ASCO’s members are our priority audience. ASCO members can receive the ASCO Express, Daily Cancer News, and The ASCO Post to stay abreast of new breakthroughs and professional offerings. (For those who may be wondering, ASCO Connection is overseen by another ASCO committee, the Integrated Media and Technology Committee.) Over the past two years, social media channels have become an increasingly important part of ASCO’s communications mix, including Facebook, Twitter, and LinkedIn. ASCO now has a total of 11 social media channels.

The CCC also serves the patient audience through ASCO’s patient information resources. Robert Miller, MD, is the new Editor-in-Chief of Cancer.Net, ASCO’s patient website, and his Editor’s report to the committee highlighted the fact that traffic to this award-winning site continues to grow by leaps and bounds each year. Demand for the ASCO Answers print materials for patients continues to increase as well. During the meeting, the committee raised the question as to why ASCO couldn’t provide the printed pieces to ASCO members for free like some other organizations. While the Society’s resource constraints prohibit that option, staff shared the fact that ASCO provides these materials at cost plus shipping for its members. The committee was also supportive of expanding efforts to provide ASCO’s patient information materials to international audiences as well. This new effort dovetails nicely with the expansion of ASCO’s other international programs under the new “ASCO International” umbrella brand, which we have been actively promoting over the past year.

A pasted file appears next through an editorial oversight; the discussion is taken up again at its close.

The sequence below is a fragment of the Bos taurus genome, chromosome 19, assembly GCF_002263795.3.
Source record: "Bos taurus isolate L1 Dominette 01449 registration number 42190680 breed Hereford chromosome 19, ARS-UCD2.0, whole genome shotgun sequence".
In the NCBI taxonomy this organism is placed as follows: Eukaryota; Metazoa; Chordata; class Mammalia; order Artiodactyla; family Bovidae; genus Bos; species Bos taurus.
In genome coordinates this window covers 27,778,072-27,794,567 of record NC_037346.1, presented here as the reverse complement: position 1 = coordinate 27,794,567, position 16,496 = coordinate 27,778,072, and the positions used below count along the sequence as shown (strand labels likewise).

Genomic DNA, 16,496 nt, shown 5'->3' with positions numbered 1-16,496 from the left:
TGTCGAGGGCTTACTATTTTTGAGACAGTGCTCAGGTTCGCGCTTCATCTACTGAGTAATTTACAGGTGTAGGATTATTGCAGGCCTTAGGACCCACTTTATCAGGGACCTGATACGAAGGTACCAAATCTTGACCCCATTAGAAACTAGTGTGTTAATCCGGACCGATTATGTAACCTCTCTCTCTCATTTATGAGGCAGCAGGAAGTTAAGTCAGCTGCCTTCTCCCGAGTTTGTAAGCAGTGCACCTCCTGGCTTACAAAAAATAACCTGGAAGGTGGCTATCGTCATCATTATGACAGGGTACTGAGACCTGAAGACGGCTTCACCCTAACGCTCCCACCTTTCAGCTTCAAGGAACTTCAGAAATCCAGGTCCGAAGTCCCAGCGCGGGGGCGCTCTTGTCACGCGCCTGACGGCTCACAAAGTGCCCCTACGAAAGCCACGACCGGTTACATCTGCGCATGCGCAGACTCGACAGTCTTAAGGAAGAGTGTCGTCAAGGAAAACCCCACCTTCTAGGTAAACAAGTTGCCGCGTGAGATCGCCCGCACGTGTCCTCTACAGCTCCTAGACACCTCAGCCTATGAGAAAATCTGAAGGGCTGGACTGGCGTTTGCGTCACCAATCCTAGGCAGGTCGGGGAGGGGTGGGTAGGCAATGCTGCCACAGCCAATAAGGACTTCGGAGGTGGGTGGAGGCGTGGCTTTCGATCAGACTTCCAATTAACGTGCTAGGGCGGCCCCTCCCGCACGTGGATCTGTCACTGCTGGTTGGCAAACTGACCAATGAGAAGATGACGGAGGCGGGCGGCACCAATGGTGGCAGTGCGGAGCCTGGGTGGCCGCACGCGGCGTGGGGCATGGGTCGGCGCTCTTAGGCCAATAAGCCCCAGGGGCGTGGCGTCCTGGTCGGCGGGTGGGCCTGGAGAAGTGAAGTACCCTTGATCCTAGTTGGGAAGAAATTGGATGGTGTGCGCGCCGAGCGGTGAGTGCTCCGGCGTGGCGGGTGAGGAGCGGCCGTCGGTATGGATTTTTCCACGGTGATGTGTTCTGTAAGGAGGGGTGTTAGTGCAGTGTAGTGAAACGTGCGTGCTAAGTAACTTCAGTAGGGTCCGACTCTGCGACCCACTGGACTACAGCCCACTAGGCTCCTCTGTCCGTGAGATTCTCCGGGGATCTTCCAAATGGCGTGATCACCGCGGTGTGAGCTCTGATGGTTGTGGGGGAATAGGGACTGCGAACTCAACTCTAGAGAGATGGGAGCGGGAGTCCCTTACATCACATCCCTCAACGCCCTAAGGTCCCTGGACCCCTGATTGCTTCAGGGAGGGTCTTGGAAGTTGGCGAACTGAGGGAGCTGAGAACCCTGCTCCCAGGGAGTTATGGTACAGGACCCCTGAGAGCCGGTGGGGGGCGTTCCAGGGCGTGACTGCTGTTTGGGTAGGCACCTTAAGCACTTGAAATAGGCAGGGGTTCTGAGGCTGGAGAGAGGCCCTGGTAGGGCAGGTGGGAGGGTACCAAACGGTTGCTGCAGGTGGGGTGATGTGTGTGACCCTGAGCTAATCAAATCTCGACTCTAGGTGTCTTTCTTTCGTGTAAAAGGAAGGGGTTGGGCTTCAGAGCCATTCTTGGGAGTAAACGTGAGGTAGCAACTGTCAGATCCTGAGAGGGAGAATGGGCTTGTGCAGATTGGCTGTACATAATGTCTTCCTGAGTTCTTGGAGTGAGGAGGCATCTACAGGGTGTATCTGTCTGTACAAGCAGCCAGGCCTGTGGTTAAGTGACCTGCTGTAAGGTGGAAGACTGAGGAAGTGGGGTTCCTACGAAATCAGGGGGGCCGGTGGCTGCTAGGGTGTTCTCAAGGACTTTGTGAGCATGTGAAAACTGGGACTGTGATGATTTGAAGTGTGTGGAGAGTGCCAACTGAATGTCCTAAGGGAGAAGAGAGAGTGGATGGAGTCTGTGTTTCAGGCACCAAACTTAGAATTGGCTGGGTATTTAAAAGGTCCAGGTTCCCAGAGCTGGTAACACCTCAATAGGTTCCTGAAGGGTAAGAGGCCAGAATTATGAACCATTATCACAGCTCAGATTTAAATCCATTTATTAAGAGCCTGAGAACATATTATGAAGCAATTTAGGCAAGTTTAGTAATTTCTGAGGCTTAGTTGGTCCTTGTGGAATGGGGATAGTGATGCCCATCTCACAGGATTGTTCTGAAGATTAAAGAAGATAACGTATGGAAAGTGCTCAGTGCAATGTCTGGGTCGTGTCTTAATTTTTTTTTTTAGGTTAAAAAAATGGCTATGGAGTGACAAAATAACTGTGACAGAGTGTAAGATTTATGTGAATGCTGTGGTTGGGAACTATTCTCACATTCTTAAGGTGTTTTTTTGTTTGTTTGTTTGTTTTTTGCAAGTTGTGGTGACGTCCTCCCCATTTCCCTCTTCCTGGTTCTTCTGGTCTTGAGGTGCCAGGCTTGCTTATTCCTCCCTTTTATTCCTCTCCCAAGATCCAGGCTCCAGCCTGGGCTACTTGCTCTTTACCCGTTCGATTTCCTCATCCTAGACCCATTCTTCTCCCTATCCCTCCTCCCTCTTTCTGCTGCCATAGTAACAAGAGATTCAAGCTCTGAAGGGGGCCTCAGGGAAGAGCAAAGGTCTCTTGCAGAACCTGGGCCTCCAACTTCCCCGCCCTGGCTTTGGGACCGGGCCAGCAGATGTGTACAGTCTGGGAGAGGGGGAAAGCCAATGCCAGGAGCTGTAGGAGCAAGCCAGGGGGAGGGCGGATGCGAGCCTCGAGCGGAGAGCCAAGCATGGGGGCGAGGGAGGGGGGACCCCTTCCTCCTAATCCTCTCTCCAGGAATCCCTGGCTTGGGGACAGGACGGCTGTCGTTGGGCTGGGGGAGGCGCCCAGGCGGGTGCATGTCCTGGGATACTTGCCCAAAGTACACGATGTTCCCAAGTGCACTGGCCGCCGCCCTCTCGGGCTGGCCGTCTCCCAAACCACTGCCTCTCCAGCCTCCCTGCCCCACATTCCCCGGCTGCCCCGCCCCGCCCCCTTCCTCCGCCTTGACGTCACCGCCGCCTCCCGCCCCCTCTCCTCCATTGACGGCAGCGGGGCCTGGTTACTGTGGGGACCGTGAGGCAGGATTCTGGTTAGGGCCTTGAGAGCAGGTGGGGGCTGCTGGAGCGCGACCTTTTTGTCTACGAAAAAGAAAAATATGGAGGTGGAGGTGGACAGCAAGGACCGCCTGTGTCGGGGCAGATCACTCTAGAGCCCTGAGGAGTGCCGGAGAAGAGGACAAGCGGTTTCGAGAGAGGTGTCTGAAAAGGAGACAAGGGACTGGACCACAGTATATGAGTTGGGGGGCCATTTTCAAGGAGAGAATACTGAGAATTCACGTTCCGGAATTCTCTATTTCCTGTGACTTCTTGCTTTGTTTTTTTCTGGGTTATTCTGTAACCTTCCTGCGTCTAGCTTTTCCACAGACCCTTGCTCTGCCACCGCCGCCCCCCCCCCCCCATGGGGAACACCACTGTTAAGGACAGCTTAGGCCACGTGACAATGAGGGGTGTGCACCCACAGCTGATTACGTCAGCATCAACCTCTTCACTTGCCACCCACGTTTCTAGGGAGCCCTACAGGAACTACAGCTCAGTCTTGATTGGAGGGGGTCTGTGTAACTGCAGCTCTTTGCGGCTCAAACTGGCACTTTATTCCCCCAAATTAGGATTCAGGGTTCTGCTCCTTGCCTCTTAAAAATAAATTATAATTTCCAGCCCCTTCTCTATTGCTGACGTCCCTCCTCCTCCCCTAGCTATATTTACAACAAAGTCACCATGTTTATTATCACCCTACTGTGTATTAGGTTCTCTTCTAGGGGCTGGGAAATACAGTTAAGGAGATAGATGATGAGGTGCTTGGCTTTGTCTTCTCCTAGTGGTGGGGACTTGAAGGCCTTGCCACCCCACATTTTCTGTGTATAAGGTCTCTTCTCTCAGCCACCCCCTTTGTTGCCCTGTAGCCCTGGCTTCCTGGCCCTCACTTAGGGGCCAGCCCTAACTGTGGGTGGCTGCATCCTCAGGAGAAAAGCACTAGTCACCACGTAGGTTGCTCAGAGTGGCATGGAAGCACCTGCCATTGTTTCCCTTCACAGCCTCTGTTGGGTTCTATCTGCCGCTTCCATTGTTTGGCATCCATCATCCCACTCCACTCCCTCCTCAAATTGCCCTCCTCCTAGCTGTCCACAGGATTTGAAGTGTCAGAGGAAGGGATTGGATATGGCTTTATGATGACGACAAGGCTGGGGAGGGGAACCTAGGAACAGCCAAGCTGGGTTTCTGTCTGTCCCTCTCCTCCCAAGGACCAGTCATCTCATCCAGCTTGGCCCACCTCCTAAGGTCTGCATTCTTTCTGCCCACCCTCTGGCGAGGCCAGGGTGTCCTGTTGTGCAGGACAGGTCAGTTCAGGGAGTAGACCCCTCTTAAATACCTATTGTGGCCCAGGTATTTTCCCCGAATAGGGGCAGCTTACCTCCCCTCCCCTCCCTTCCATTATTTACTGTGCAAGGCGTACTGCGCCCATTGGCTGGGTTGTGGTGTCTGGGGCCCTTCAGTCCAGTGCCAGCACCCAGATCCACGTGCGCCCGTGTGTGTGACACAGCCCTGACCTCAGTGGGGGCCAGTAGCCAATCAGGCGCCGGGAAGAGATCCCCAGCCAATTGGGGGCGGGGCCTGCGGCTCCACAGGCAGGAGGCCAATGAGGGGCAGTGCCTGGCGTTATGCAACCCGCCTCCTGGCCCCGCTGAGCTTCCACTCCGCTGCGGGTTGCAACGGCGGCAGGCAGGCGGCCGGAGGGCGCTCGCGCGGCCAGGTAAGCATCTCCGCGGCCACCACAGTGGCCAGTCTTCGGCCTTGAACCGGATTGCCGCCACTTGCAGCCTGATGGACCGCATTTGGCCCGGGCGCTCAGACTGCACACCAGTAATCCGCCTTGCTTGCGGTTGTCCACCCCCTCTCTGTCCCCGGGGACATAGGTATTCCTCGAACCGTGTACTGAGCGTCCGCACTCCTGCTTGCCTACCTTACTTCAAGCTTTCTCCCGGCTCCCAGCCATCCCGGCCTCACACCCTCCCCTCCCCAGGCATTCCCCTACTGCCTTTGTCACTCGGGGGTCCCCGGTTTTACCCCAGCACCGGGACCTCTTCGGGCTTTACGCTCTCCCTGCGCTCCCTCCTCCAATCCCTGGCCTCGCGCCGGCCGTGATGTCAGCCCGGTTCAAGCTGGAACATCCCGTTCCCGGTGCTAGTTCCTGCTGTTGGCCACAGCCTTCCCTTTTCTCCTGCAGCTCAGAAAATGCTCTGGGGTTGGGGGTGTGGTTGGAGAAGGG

The third major audience for ASCO’s communications programs is the news media. We were pleased to hear that an external consulting firm found that ASCO is now considered the leading authoritative resource on cancer by the majority of health and policy reporters surveyed, and that, according to these same journalists, ASCO is the highest-ranked source for cancer experts. This achievement by the Society speaks to the work of literally hundreds of ASCO volunteers who have served on the committee, in leadership roles, and as subject matter experts for ASCO since the Society first established the communications function within the organization 16 years ago.

Throughout the course of the day, the members of the committee were engaged in thoughtful, productive, and energetic discussions that will lead the direction of ASCO’s communications efforts in the coming year and beyond. In fact, we had so much good dialogue that I was continually challenged to keep the meeting running on time… a good problem to have from my perspective! I am truly humbled to serve as the Chair of this talented, dedicated, and dynamic group of volunteers, and look forward with great eagerness and anticipation to our Annual Meeting news planning meeting next year.

Dr. Patel is an Associate Professor of Medicine in the Hematology Oncology Division at the Feinberg School of Medicine at Northwestern University. An ASCO member since 2001, she has participated in the Society's Leadership Development Program and also serves on the Professional Development Committee.